Feds Fail At Funding Parity for Telehealth for Urban People

Media Advisory

June 24, 2020

 11.9 million urban household have no access to telehealth, but Federal agencies earmark billions for broadband and telehealth grants targeted to 3.8 million disconnected rural households. Urban communities demand parity with rural community for these grants that their tax dollars and telephone bills support.

COVID-19’s disproportionate killing of Black people has thrown into stark relief the many health issues afflicting this population, afflictions that telehealth can mitigate. People are marching in the streets saying “Black Lives Matter!” They also need to bring this to Federal agencies that fund the good health of rural communities while refusing to equally fund urban health.

Consumers cannot have telehealth without broadband. So any federal or state broadband funding that does not target urban constituents fails to deliver telehealth or broadband to them.

In the 111 largest US cities, African Americans and other people of color comprise 75% of the un-connected residents. These are populations that need telehealth the most. A third of the US has high blood pressure, but 43% of African-American women and a slightly less percentage of Black men suffer from hypertension. Twice as many Black people die from strokes as all other ethnic groups combined!

The FCC finances broadband through the $20 BILLION Rural Digital Opportunity Fund. The agency has a RuralHeath Care Program that’s being increased to over $1 billion this year, while the Senate wants to add another $2 billion to this fund. Two U.S. Senators propose $50 million to expand access to telehealth across rural America. Where is the parity?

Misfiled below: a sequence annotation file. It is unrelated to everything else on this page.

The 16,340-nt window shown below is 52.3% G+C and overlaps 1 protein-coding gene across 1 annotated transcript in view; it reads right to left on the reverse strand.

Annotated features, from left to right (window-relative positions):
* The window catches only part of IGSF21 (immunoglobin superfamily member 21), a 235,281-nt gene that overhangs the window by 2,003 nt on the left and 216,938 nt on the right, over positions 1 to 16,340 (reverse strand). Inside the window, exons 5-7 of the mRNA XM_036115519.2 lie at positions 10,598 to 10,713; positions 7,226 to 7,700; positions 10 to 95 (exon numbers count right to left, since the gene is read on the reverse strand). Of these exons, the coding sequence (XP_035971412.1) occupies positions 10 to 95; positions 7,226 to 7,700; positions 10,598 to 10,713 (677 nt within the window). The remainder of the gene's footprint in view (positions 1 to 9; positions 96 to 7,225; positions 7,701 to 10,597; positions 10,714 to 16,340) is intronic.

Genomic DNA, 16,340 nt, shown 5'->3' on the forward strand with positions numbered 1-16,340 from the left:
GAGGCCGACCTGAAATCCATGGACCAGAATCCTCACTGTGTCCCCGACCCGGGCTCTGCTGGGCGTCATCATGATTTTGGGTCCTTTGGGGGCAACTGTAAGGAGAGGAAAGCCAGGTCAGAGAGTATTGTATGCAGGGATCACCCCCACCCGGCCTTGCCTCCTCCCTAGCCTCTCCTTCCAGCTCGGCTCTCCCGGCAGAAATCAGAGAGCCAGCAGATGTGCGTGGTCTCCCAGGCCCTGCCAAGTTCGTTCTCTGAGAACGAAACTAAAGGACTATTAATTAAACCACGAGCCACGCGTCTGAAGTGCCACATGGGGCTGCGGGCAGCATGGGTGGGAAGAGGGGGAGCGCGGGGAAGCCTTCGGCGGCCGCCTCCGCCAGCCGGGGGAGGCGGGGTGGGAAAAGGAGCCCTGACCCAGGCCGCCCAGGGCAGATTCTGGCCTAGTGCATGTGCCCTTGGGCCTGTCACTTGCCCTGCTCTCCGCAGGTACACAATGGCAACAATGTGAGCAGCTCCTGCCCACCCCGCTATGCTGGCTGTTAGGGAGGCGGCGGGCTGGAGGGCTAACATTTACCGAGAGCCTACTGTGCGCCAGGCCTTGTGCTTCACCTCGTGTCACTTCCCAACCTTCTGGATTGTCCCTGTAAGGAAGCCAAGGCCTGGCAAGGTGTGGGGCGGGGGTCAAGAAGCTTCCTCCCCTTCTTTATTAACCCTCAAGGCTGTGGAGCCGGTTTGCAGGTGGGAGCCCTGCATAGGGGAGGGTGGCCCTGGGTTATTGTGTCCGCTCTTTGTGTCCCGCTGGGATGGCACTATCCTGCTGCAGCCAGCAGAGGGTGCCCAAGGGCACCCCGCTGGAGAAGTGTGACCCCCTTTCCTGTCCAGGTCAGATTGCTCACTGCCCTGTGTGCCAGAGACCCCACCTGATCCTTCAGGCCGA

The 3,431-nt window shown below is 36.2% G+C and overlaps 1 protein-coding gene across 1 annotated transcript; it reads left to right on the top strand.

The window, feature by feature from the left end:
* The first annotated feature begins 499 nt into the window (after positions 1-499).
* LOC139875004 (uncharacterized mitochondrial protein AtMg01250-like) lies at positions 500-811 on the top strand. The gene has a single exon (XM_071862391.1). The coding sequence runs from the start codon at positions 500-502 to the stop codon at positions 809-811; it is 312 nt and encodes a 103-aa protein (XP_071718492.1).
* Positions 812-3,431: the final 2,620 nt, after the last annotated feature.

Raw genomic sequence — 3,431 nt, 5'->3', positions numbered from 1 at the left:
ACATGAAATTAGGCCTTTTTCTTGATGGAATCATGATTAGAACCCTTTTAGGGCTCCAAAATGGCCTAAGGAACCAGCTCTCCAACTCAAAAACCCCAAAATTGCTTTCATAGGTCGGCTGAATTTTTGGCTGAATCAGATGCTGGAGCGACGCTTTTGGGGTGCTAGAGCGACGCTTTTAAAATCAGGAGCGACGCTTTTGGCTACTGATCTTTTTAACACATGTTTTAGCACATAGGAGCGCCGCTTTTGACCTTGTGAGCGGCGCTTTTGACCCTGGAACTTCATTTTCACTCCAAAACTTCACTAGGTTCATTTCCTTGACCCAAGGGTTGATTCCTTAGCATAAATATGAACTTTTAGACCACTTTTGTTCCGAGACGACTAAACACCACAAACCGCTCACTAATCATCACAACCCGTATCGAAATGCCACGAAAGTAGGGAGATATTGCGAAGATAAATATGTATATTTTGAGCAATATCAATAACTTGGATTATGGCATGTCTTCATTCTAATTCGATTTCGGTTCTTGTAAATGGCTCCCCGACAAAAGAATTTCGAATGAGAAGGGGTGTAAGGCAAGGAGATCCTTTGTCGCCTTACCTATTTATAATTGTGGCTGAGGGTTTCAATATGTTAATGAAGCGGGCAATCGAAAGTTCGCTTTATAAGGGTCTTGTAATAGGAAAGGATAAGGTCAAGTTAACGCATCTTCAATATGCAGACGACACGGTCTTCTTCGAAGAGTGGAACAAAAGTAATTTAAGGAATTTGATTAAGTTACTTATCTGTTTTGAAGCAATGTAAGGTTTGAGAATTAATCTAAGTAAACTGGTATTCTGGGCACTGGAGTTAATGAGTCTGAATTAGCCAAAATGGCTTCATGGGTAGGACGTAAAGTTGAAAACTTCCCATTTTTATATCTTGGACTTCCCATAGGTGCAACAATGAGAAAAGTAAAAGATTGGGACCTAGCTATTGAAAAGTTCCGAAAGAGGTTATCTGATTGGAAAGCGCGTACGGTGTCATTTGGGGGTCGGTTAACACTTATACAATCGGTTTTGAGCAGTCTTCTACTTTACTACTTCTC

A policy paper prepared by the National Digital Inclusion Alliance (NDIA) states, “The federal government’s existing broadband programs target tens of billions of dollars to expand broadband availability for residents of “unserved and underserved” rural areas, while studiously ignoring tens of millions of urban Americans who still lack high-speed internet service. It is structurally racist, discriminating against unconnected Black Americans and other communities of color.

Craig Settles is a industry analyst and consultant who assists cities and co-ops with business planning for broadband and telehealth. The NDIA organization is a unified voice for home broadband access, public broadband access, personal devices and local technology training and support programs.

Angela Seifer, Executive Director for NDIA discusses this funding inequity on Mr. Settles’ Gigabit Nation Internet radio talk show.


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  • Who’s Craig Settles?

    Industry analyst, expert broadband business strategist, runs on-site workshops to help clients create effective broadband plans.

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